The Tennessee bond limit required for the auto industry is $50,000. This limit applies to motor vehicle dealers, mobility vehicle dealers, recreational vehicle dealers, and motor vehicle auctions.
Bonds apply to singular locations. If you have multiple dealerships, you will need to have a separate bond for each location of business.
Several factors are used to determine the cost for your dealer bond. The number of years in business and dealer’s personal credit score are just a couple of the ways the price is calculated.
Regardless of your license type, Jet searches to find you the lowest rates for your bond. Our rate starts at a monthly payment of $14, providing you with the lowest cost due up front. If you prefer to pay in full, our rate starts at $275 for the two-year bond.
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Apart from being a mandatory requirement, a bond is valuable tool for dealers. Bonding begins with a dealer obtaining a bond from a surety company. The amount of coverage required by Tennessee law is $50,000, but receiving that full amount of coverage through a bond costs only a fraction of the price.
Once the bond is in effect, the dealer will not have to pay additional costs during licensure if they follow the standards set by Tennessee law.
However, if there is dealer misconduct and a claim is filed, the bond ensures that the customer will receive payment for their monetary loss. The dealer will then have to pay back the surety the amount of the claim.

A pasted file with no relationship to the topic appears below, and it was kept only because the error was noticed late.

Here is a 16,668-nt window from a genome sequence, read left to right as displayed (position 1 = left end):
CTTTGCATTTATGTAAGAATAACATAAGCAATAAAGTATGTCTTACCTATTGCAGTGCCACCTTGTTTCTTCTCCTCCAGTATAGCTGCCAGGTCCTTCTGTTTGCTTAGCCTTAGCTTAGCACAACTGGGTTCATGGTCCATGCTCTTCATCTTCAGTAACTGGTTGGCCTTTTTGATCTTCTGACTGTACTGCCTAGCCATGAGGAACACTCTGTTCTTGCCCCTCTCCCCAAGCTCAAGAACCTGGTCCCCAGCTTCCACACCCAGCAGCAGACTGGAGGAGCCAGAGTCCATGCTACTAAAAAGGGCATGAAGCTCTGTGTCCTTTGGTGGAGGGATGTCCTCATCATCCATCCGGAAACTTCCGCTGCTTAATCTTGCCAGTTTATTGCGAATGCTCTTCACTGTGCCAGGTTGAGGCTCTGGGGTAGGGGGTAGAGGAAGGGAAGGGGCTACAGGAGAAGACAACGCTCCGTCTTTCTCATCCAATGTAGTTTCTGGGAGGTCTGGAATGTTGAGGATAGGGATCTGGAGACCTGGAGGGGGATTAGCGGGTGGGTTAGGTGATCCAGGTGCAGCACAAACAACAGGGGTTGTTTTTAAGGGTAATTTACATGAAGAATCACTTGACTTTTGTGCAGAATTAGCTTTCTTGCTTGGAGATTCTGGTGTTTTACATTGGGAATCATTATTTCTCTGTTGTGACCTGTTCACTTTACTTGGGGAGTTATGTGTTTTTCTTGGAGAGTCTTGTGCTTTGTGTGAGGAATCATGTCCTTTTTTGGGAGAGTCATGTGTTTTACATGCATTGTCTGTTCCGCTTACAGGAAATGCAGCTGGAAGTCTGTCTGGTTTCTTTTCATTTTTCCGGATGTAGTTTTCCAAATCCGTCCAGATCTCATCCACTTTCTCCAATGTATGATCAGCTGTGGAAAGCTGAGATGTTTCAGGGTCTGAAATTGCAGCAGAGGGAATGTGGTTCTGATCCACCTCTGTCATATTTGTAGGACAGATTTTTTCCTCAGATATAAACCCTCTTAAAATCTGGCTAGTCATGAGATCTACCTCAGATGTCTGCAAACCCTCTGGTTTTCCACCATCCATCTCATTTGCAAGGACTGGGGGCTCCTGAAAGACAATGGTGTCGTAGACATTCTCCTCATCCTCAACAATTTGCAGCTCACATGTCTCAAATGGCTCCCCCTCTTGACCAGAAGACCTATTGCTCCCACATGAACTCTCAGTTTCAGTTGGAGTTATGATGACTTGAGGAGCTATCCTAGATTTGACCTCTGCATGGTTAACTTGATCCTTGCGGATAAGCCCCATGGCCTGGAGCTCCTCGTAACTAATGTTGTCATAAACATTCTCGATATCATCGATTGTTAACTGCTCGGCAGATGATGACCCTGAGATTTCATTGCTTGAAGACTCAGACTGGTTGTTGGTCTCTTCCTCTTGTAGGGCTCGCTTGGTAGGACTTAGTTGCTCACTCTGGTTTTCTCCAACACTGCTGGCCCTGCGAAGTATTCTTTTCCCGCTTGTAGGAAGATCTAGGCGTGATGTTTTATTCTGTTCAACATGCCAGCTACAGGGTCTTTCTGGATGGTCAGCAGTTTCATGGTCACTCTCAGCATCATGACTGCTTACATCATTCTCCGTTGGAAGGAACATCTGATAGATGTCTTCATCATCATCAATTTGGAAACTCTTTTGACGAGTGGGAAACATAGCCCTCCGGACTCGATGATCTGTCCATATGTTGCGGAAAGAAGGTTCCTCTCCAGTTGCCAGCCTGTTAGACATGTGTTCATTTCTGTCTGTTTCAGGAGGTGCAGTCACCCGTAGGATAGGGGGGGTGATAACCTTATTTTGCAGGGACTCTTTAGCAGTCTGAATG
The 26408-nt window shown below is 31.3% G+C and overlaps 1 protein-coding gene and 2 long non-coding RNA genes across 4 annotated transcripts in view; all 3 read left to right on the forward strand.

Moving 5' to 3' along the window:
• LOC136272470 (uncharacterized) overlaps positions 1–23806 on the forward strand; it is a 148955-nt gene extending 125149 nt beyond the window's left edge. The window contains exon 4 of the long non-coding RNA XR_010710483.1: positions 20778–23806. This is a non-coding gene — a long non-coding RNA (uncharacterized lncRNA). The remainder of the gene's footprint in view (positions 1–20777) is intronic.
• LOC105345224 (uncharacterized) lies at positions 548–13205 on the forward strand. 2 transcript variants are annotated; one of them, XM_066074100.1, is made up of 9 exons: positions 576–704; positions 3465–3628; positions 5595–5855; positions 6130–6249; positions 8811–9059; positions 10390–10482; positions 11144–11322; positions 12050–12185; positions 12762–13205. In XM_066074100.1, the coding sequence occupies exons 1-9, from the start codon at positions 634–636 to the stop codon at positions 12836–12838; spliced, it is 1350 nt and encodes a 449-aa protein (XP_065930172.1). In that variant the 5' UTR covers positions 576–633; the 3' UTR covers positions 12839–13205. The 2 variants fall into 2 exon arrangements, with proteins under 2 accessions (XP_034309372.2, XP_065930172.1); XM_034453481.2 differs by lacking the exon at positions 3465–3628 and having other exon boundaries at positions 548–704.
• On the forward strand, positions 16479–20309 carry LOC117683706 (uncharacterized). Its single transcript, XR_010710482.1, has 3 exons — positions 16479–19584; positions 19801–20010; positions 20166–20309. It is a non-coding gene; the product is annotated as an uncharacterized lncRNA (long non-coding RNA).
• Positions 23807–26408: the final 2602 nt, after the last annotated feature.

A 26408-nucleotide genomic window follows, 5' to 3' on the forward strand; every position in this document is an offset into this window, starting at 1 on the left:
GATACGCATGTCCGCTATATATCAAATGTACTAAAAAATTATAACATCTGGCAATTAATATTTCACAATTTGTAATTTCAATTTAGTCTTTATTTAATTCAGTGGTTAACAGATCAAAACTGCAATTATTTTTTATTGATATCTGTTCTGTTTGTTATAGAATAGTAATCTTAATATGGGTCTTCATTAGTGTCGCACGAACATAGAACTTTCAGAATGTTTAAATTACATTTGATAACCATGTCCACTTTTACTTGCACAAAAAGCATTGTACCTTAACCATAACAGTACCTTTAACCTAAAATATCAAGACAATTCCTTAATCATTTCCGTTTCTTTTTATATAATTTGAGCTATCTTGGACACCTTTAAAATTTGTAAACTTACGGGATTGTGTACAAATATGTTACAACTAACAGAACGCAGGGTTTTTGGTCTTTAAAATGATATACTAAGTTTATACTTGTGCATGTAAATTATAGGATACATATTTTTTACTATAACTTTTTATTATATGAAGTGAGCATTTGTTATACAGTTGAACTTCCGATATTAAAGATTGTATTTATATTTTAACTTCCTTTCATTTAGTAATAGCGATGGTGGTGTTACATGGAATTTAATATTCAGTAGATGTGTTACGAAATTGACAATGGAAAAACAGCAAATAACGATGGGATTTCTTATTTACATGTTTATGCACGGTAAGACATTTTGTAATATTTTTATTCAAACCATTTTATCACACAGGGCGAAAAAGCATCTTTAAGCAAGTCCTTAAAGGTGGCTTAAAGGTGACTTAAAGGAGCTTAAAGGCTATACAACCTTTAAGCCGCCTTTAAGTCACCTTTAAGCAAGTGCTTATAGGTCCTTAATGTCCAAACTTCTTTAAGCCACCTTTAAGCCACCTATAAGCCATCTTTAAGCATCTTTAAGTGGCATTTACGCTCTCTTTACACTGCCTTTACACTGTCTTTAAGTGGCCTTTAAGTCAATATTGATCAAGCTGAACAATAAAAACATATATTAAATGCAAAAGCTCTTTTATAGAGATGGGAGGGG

To ensure you are covered, let Jet help simplify the process. Complete the quick application by clicking below.
$25,000 Motor Vehicle Dealer Bond
Tennessee law protects consumers from dealers who withhold payment taxes or fees relating the customer’s title, registration, or other fees. It also protects against dealers who do not supply a title that is void of any prior owner’s interests or liens.
Such claims against a dealer would prove valid and lead to a payout of the bond if the customer follows complaint procedure.
Tennessee dealer bonds are linked with the dealer license. Bonds are valid for a period of two years, starting from the month when you receive your license. On the last day of that same month two years later, your bond will expire.
If your bond expires or gets cancelled by the surety, you are responsible for finding coverage by providing a rider, a continuation certificate, or a new bond. If there is a break in bond coverage, you are not allowed to conduct business during that time.
Surety companies typically do a continuous bond which means as long as payment is provided upon renewal, your bond will stay in effect.
Read more details about the requirements here.
Tennessee dealer licenses and dealer bonds have a cohesive term of two years. When nearing expiration, the dealer will receive a notice 45 days before their license expires. During renewal, a license renewal fee and insurance for the new period must be sent in. If you turn your renewal in late, you will have to pay a penalty of 50% of the license fee.